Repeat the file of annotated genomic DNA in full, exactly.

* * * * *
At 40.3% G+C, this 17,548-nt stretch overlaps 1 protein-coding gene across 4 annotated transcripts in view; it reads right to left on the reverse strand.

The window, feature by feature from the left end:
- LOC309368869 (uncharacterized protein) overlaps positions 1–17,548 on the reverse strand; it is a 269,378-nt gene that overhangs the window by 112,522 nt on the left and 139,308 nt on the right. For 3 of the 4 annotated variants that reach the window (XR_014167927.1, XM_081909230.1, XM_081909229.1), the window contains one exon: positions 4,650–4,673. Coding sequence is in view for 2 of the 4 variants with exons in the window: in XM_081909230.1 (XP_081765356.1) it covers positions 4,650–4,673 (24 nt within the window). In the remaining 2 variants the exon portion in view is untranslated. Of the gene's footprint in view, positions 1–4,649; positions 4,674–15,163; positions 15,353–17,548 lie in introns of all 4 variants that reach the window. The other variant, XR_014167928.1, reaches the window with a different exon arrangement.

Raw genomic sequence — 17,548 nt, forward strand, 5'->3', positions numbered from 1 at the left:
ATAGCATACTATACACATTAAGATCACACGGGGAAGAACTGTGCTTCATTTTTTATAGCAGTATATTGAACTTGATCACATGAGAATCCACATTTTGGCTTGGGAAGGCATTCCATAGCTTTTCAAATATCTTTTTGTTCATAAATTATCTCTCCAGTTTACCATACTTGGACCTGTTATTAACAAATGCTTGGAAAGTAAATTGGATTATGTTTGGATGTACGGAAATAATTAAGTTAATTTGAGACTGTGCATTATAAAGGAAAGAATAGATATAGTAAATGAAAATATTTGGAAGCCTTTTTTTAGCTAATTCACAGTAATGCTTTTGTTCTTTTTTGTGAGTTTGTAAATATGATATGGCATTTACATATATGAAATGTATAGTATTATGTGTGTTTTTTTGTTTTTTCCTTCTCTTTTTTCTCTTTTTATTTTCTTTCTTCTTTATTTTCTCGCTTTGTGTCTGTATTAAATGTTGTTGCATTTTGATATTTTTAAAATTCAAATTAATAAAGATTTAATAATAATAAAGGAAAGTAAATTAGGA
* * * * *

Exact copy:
At 40.3% G+C, this 17,548-nt stretch overlaps 1 protein-coding gene across 4 annotated transcripts in view; it reads right to left on the reverse strand.

The window, feature by feature from the left end:
- LOC309368869 (uncharacterized protein) overlaps positions 1–17,548 on the reverse strand; it is a 269,378-nt gene that overhangs the window by 112,522 nt on the left and 139,308 nt on the right. For 3 of the 4 annotated variants that reach the window (XR_014167927.1, XM_081909230.1, XM_081909229.1), the window contains one exon: positions 4,650–4,673. Coding sequence is in view for 2 of the 4 variants with exons in the window: in XM_081909230.1 (XP_081765356.1) it covers positions 4,650–4,673 (24 nt within the window). In the remaining 2 variants the exon portion in view is untranslated. Of the gene's footprint in view, positions 1–4,649; positions 4,674–15,163; positions 15,353–17,548 lie in introns of all 4 variants that reach the window. The other variant, XR_014167928.1, reaches the window with a different exon arrangement.

Raw genomic sequence — 17,548 nt, forward strand, 5'->3', positions numbered from 1 at the left:
ATAGCATACTATACACATTAAGATCACACGGGGAAGAACTGTGCTTCATTTTTTATAGCAGTATATTGAACTTGATCACATGAGAATCCACATTTTGGCTTGGGAAGGCATTCCATAGCTTTTCAAATATCTTTTTGTTCATAAATTATCTCTCCAGTTTACCATACTTGGACCTGTTATTAACAAATGCTTGGAAAGTAAATTGGATTATGTTTGGATGTACGGAAATAATTAAGTTAATTTGAGACTGTGCATTATAAAGGAAAGAATAGATATAGTAAATGAAAATATTTGGAAGCCTTTTTTTAGCTAATTCACAGTAATGCTTTTGTTCTTTTTTGTGAGTTTGTAAATATGATATGGCATTTACATATATGAAATGTATAGTATTATGTGTGTTTTTTTGTTTTTTCCTTCTCTTTTTTCTCTTTTTATTTTCTTTCTTCTTTATTTTCTCGCTTTGTGTCTGTATTAAATGTTGTTGCATTTTGATATTTTTAAAATTCAAATTAATAAAGATTTAATAATAATAAAGGAAAGTAAATTAGGA